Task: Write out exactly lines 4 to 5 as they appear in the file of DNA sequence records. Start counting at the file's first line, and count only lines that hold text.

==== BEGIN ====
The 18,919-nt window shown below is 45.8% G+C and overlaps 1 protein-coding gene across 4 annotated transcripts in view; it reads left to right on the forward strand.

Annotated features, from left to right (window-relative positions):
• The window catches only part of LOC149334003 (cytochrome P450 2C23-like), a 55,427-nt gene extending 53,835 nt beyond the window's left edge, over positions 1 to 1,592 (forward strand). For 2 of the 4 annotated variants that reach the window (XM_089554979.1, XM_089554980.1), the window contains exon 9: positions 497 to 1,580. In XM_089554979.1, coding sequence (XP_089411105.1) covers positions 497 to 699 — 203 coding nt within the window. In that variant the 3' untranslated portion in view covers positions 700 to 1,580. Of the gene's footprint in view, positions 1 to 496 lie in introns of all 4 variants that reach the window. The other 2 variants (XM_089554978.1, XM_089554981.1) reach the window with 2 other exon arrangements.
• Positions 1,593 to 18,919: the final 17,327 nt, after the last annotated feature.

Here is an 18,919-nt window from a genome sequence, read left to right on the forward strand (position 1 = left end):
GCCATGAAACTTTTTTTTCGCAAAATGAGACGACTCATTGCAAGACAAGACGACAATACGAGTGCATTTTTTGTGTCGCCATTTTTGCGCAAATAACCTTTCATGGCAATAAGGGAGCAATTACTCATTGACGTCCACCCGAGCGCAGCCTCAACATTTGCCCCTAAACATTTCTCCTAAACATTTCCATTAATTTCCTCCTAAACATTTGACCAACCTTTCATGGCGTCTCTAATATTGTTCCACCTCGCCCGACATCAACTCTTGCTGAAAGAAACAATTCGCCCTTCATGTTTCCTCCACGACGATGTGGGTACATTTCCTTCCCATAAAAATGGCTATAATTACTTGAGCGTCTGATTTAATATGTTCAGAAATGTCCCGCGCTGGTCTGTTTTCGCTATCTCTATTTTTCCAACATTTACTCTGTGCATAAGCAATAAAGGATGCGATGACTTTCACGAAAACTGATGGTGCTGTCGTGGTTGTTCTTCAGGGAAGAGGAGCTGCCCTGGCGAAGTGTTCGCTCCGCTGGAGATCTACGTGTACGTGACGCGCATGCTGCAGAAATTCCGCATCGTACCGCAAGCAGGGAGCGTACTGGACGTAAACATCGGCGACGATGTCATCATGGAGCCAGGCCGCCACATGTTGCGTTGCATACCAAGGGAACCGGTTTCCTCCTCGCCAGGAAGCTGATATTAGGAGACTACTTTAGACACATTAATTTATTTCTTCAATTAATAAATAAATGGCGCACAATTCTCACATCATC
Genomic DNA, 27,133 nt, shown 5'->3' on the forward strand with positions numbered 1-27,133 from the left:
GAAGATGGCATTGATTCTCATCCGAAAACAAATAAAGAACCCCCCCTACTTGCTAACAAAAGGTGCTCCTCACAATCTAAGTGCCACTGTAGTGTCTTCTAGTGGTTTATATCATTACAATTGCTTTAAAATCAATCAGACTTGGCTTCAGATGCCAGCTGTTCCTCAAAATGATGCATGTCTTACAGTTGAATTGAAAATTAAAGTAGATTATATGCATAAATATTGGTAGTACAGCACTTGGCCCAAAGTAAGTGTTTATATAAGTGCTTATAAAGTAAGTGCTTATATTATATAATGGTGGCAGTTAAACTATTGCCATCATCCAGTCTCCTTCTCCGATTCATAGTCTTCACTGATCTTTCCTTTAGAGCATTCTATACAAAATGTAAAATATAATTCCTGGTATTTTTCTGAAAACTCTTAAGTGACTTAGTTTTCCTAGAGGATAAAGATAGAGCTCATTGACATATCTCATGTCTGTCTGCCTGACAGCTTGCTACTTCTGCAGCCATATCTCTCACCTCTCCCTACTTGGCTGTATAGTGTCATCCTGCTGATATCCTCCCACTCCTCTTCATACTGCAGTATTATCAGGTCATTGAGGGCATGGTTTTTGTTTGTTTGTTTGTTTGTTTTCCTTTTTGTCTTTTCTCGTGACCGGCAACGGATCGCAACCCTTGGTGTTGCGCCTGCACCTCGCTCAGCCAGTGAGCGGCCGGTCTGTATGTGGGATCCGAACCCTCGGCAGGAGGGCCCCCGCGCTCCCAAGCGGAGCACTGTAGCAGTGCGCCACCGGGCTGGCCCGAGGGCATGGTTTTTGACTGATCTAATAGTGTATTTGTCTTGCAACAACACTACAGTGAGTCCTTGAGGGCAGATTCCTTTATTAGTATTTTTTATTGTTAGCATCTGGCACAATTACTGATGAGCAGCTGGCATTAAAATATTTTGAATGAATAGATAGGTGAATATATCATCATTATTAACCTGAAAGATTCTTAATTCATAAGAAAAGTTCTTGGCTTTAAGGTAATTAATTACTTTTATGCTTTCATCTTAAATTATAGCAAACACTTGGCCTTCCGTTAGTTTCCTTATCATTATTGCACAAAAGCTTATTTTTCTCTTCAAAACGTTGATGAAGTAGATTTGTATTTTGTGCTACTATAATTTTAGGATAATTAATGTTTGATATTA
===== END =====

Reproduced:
• Positions 1,593 to 18,919: the final 17,327 nt, after the last annotated feature.

Here is an 18,919-nt window from a genome sequence, read left to right on the forward strand (position 1 = left end):